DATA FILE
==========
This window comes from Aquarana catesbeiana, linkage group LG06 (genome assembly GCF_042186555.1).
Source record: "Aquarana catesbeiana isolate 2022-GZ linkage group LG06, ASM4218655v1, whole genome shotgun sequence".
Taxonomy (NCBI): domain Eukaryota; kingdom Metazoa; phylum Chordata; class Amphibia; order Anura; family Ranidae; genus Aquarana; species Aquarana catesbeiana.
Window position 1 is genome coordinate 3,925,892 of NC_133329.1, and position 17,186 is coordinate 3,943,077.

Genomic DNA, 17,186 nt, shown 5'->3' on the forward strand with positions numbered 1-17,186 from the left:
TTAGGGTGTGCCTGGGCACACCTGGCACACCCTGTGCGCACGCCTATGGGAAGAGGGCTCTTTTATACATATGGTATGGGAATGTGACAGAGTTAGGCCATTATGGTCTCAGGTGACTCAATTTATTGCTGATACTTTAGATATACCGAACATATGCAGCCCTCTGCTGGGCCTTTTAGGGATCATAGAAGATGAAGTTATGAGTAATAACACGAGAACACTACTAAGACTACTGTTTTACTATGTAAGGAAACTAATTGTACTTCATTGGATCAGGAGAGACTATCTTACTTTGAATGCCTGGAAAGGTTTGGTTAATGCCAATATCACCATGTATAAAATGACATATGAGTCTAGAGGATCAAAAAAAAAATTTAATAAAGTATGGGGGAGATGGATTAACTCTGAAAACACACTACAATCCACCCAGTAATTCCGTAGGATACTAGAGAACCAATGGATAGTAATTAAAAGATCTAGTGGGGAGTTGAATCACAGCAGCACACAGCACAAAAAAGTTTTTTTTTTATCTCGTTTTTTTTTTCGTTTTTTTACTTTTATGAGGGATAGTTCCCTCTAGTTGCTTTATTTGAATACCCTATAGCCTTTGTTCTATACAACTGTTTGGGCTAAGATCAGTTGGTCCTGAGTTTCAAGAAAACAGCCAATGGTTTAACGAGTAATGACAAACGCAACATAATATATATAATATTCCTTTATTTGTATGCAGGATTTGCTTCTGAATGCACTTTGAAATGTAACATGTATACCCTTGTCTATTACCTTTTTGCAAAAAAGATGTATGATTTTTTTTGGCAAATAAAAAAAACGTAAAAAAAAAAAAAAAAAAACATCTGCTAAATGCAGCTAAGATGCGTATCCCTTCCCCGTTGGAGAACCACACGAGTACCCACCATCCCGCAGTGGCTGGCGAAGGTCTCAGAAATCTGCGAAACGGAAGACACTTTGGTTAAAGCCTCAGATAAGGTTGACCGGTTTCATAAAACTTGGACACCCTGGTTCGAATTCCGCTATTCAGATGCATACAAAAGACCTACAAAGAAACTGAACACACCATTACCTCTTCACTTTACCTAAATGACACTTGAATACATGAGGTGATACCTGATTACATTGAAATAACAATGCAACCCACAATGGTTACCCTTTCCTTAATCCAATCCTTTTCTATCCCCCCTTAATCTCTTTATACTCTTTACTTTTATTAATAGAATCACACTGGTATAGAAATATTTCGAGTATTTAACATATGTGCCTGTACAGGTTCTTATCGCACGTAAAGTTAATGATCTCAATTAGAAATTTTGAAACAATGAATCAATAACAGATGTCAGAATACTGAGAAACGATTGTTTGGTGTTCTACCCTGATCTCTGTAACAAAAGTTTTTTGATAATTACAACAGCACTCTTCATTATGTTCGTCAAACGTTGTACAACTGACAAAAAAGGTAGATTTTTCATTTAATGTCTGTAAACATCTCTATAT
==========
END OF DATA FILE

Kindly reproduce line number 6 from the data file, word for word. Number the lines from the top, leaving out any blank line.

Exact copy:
TTAGGGTGTGCCTGGGCACACCTGGCACACCCTGTGCGCACGCCTATGGGAAGAGGGCTCTTTTATACATATGGTATGGGAATGTGACAGAGTTAGGCCATTATGGTCTCAGGTGACTCAATTTATTGCTGATACTTTAGATATACCGAACATATGCAGCCCTCTGCTGGGCCTTTTAGGGATCATAGAAGATGAAGTTATGAGTAATAACACGAGAACACTACTAAGACTACTGTTTTACTATGTAAGGAAACTAATTGTACTTCATTGGATCAGGAGAGACTATCTTACTTTGAATGCCTGGAAAGGTTTGGTTAATGCCAATATCACCATGTATAAAATGACATATGAGTCTAGAGGATCAAAAAAAAAATTTAATAAAGTATGGGGGAGATGGATTAACTCTGAAAACACACTACAATCCACCCAGTAATTCCGTAGGATACTAGAGAACCAATGGATAGTAATTAAAAGATCTAGTGGGGAGTTGAATCACAGCAGCACACAGCACAAAAAAGTTTTTTTTTTATCTCGTTTTTTTTTTCGTTTTTTTACTTTTATGAGGGATAGTTCCCTCTAGTTGCTTTATTTGAATACCCTATAGCCTTTGTTCTATACAACTGTTTGGGCTAAGATCAGTTGGTCCTGAGTTTCAAGAAAACAGCCAATGGTTTAACGAGTAATGACAAACGCAACATAATATATATAATATTCCTTTATTTGTATGCAGGATTTGCTTCTGAATGCACTTTGAAATGTAACATGTATACCCTTGTCTATTACCTTTTTGCAAAAAAGATGTATGATTTTTTTTGGCAAATAAAAAAAACGTAAAAAAAAAAAAAAAAAAACATCTGCTAAATGCAGCTAAGATGCGTATCCCTTCCCCGTTGGAGAACCACACGAGTACCCACCATCCCGCAGTGGCTGGCGAAGGTCTCAGAAATCTGCGAAACGGAAGACACTTTGGTTAAAGCCTCAGATAAGGTTGACCGGTTTCATAAAACTTGGACACCCTGGTTCGAATTCCGCTATTCAGATGCATACAAAAGACCTACAAAGAAACTGAACACACCATTACCTCTTCACTTTACCTAAATGACACTTGAATACATGAGGTGATACCTGATTACATTGAAATAACAATGCAACCCACAATGGTTACCCTTTCCTTAATCCAATCCTTTTCTATCCCCCCTTAATCTCTTTATACTCTTTACTTTTATTAATAGAATCACACTGGTATAGAAATATTTCGAGTATTTAACATATGTGCCTGTACAGGTTCTTATCGCACGTAAAGTTAATGATCTCAATTAGAAATTTTGAAACAATGAATCAATAACAGATGTCAGAATACTGAGAAACGATTGTTTGGTGTTCTACCCTGATCTCTGTAACAAAAGTTTTTTGATAATTACAACAGCACTCTTCATTATGTTCGTCAAACGTTGTACAACTGACAAAAAAGGTAGATTTTTCATTTAATGTCTGTAAACATCTCTATAT